Can you please tell me a bit about President Election of 1876?

The United States presidential election of 1876 was one of the most disputed and controversial presidential elections in American history. Samuel J. Tilden of New York outpolled Ohio’s Rutherford B. Hayes in the popular vote, and had 184 electoral votes to Hayes’s 165, with 20 votes uncounted. These 20 electoral votes were in dispute in three states: Florida, Louisiana, and South Carolina; each party reported its candidate had won the state, while in Oregon one elector was declared illegal (as an "elected or appointed official") and replaced. The 20 disputed electoral votes were ultimately awarded to Hayes after a bitter legal and political battle, giving him the victory.
An informal deal was struck to resolve the dispute: the Compromise of 1877. In return for the Democrats’ acquiescence in Hayes’s election, the Republicans agreed to withdraw federal troops from the South, ending Reconstruction. The Compromise effectively ceded power in the Southern states to the Democratic Redeemers.
This was the first presidential election in 24 years in which the Democratic candidate won a majority of the popular vote. This was also the first, and so far only, election in the history of the United States in which a candidate received an absolute majority of the popular vote (more than 50 percent) and was not elected President by the Electoral College, and one of only four elections in which the person receiving a plurality of the popular vote lost the electoral vote.

 

4 Responses to “Can you please tell me a bit about President Election of 1876?”

  1. Cit Cat says:

    The United States presidential election of 1876 was one of the most disputed and controversial presidential elections in American history. Samuel J. Tilden of New York outpolled Ohio’s Rutherford B. Hayes in the popular vote, and had 184 electoral votes to Hayes’s 165, with 20 votes uncounted. These 20 electoral votes were in dispute in three states: Florida, Louisiana, and South Carolina; each party reported its candidate had won the state, while in Oregon one elector was declared illegal (as an "elected or appointed official") and replaced. The 20 disputed electoral votes were ultimately awarded to Hayes after a bitter legal and political battle, giving him the victory.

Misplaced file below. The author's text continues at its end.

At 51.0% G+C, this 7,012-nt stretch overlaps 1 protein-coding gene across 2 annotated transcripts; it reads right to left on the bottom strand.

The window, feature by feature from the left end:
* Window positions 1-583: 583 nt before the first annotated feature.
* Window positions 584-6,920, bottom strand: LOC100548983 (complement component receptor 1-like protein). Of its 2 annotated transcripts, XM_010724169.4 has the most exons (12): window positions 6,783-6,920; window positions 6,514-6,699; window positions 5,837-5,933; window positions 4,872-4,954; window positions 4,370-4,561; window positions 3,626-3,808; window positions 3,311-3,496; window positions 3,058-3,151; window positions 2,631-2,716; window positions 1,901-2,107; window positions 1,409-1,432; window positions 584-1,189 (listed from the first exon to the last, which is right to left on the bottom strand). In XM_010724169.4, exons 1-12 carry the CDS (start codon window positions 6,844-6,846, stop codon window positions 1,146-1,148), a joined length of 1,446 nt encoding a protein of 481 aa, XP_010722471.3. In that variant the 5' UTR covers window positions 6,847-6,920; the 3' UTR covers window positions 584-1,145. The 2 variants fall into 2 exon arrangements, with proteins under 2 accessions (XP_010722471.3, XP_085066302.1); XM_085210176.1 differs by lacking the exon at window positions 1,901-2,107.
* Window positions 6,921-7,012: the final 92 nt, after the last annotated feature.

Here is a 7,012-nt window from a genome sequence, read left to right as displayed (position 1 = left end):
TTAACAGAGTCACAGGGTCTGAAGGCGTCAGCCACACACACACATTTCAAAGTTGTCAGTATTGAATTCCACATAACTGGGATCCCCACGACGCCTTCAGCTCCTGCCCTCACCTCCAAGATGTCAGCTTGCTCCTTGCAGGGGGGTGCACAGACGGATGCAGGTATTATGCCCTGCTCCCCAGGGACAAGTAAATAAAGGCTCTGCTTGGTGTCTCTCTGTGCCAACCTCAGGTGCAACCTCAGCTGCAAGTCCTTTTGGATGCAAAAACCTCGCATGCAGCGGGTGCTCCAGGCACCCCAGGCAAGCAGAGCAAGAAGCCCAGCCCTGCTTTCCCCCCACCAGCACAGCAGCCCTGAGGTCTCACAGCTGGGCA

An informal deal was struck to resolve the dispute: the Compromise of 1877. In return for the Democrats’ acquiescence in Hayes’s election, the Republicans agreed to withdraw federal troops from the South, ending Reconstruction. The Compromise effectively ceded power in the Southern states to the Democratic Redeemers.
    This was the first presidential election in 24 years in which the Democratic candidate won a majority of the popular vote. This was also the first, and so far only, election in the history of the United States in which a candidate received an absolute majority of the popular vote (more than 50 percent) and was not elected President by the Electoral College, and one of only four elections in which the person receiving a plurality of the popular vote lost the electoral vote.
    References :

  2. followpol says:

    CitCat was absolutely correct. If you want more information, a book was written about it, called "Fraud of the Century: Stolen Election of 1876" by Roy Morris. I read it from the Chicago Public Library.
    References :

Leave a Reply